A Peek Inside Successful Lending Shops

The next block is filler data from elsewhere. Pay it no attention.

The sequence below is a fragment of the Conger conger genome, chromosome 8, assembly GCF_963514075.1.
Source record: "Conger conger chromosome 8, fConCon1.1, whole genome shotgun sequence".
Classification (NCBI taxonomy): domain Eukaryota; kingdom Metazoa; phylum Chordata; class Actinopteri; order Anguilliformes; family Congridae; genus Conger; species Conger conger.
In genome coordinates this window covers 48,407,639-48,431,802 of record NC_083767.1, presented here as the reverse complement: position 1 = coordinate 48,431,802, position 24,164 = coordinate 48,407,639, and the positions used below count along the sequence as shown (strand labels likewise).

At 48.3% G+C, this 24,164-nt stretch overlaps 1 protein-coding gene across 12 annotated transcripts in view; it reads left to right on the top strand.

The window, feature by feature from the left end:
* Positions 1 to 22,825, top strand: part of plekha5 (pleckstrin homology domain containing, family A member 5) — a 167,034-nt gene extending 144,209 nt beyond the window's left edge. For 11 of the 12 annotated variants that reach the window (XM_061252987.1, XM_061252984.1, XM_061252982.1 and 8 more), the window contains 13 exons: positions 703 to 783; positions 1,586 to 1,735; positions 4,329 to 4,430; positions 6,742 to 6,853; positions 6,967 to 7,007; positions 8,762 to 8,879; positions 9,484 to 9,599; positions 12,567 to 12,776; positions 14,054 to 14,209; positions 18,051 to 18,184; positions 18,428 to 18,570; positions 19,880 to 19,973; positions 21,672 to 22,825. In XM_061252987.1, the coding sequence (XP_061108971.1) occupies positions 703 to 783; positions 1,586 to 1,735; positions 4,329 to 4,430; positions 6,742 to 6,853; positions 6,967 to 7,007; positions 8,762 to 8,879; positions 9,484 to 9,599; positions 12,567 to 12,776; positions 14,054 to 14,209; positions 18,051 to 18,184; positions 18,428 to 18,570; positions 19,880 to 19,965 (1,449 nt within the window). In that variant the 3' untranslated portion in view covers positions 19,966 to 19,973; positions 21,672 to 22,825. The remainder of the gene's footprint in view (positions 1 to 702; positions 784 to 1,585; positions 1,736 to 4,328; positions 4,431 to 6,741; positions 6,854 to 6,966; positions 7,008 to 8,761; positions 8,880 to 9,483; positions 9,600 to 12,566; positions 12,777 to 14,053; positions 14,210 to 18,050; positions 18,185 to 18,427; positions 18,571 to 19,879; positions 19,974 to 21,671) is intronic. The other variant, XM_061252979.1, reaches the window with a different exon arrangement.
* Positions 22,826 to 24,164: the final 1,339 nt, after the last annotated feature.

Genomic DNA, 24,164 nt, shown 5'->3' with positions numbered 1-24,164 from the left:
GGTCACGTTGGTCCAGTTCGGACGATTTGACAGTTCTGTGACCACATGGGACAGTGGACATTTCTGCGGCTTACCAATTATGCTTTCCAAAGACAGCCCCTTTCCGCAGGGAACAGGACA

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Feature Effectively utilizing the proper tools will not only increase lender pipelines, but also minimize the risk from fallout volatility. point up front and possibly paying it back only if the borrower closes, the lender protects itself against the possibility the customer will go to another lender for funds during the lock period. A float-down lock structure is like a one-off builder commitment sold directly to a buyer. The mortgage banker agrees to fund a loan at a maximum rate and price over a longer period, usually 180 days (the construction period). A float-down lock provides the same upside protection to the borrower as a rate lock, along with an option to reduce the rate if market rates decrease. The float-down lock option can be applied to any type of mortgage, but a borrower pays more for it since it is more valuable to the borrower than a rate lock and costs more for the lender to provide. Applying a float-down lock, the lender promises that the agreed-upon loan terms will be honored at closing, regardless of where market rates move to that point. Float-downs give borrowers the one-time right to have their rate reduced, at which point the float-down converts to a lock. The pricing is registered and hedged as an optional exposure sold to the buyer, and the borrower has the right during the period to lock at the current pricing available or the maximum set at the float-down registration, whichever is lower. Float-downs impose an additional cost to the lender because it committed to the terms agreed upon if interest rates go up before closing. If rates decrease before closing, the borrower has the right to lock at the lower rate. This option cost can be offset through pricing, the upfront fee, or a combination of both. The float-down lock structure and pricing can be customized to suit the specific needs of a buyer or market. For example, the upfront fee could be set low or equal to zero with higher caps and/or spread added on top of the current market pricing to pay for the option cost to hedge the loan. Alternatively, the upfront fee could be set at the market cost for the options, which would lower the cap level for the borrower. ARMs: More Bang for the Buck H istorically, adjustable-rate mortgages, or ARM loans, have been used to combat a rising interest-rate environment. An ARM loan is a mortgage with an interest rate that may change, usually in response to changes in the Treasury bill, London Interbank Offered Rate (LIBOR), or prime rate. The mortgage holder is protected by a maximum interest rate, which can adjust in three, five, seven, or 10 years, depending on the terms of the loan. ARMs usually start with better rates than fixed mortgages in order to compensate the borrower for the additional risk that future interest-rate fluctuations will create. Until recently, it didn't make sense for most borrowers to look seriously at ARMs. With fixed-rate mortgages available at interest rates near or below those The M Report | 25

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